Attorneys general in four states have told the National Labor Relations Board to bring it on in a dispute over constitutional amendments approved by voters last election that bans the use of secret ballots in the formation of unions.
The top law enforcement chiefs in Arizona, South Carolina, South Dakota and Utah wrote to the NLRB on Thursday to say they would "vigorously defend" the changes approved by voters on Nov. 2 despite a lawsuit threat by the federal labor board.
Last month, the NLRB dismissed a complaint by workers in a non-unionized shop that a letter of agreement between the union and the boss to discuss unionization does not in effect become a deal to form a union. The dismissal effectively legitimized "card check" legislation that died in the last Congress.
NLRB Acting General Counsel Lafe Solomon then wrote the attorneys general earlier this month to insist the state constitutional amendments are impermissible because employee rights laid out in the National Labor Relations Act fall under the supremacy clause of the Constitution, which gives federal law predominance in a federal-state dispute. Solomon said the NLRB would sue to force the states to recognize its supremacy.
The states say their amendments are in accord with labor relations law, and urged the NLRB to abandon the suit, which would be fought at taxpayer expense.
"You premise your proposed lawsuit on the erroneous conclusion that our constitutional provisions require elections when federal law does not. We do not believe that is true. Our amendment support the current federal law that guarantees an election with secret ballots if the voluntary recognition option is not chosen," wrote attorneys general Alan Wilson of South Carolina, Mark L. Shurtleff of Utah, Tom Horne of Arizona and Marty L. Jackley of South Dakota.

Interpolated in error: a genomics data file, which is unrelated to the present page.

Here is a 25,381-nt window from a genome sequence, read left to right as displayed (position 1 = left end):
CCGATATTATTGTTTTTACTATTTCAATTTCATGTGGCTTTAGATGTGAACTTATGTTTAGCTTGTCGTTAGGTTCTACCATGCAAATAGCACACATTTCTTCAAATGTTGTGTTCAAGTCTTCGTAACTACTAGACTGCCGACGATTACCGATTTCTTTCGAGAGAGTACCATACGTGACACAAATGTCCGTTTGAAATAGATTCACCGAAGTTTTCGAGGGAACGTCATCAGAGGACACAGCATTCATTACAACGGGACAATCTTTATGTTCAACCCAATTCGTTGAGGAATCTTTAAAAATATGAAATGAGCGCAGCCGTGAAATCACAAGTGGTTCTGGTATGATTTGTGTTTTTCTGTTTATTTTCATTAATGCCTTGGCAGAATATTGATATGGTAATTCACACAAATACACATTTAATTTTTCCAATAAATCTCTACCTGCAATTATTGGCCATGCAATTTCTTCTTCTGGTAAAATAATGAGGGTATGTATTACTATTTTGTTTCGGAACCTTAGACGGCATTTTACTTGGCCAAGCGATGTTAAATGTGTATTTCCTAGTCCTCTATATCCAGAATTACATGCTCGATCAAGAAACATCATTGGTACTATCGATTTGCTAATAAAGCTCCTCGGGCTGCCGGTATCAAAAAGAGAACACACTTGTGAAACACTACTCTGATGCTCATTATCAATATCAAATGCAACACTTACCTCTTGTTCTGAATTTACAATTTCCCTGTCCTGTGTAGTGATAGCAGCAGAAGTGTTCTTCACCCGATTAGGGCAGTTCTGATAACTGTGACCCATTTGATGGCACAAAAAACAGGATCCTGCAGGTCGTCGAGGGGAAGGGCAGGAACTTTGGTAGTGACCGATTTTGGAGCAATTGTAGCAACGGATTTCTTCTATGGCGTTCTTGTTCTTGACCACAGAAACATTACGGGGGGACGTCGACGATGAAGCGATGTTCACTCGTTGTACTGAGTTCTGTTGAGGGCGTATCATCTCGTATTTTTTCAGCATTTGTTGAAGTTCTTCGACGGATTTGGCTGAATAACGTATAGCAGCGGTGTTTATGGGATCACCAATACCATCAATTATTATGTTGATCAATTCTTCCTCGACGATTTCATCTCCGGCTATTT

"Accordingly, your letter fails to establish that our state constitutional protections have disrupted the federal regulatory scheme in any way. Both the state amendments and the NLRA support secret ballot elections in selecting union representatives," they continued.
Opponents of the card check system -- in which a union is recognized if a majority of workers simply sign cards permitting organization -- would intimidate workers into supporting labor groups they might otherwise reject in a secret ballot election.
But union officials say companies often use borderline illegal tactics to discourage workers from organizing and the card check system would allow for a more open process.
The constitutional amendments supporting secret ballots are already in effect in South Dakota and Utah, and will be so soon in Arizona and South Carolina.
Meanwhile, Sen. Jim DeMint, R-S.C., and 17 Senate cosponsors on Thursday introduced legislation to guarantee workers the right to hold a secret ballot election on whether to unionize before a union is formed.
DeMint said the Secret Ballot Protection Act also ensures that states don't have to "fear prosecution from liberal bureaucrats in Washington for democratically passing laws to protect workers' fundamental rights.,
"Secret ballot voting is a basic American value that we must protect," DeMint said in a statement. "No American should be forced to join or pay dues to a union just to have the opportunity to work and provide for their family.”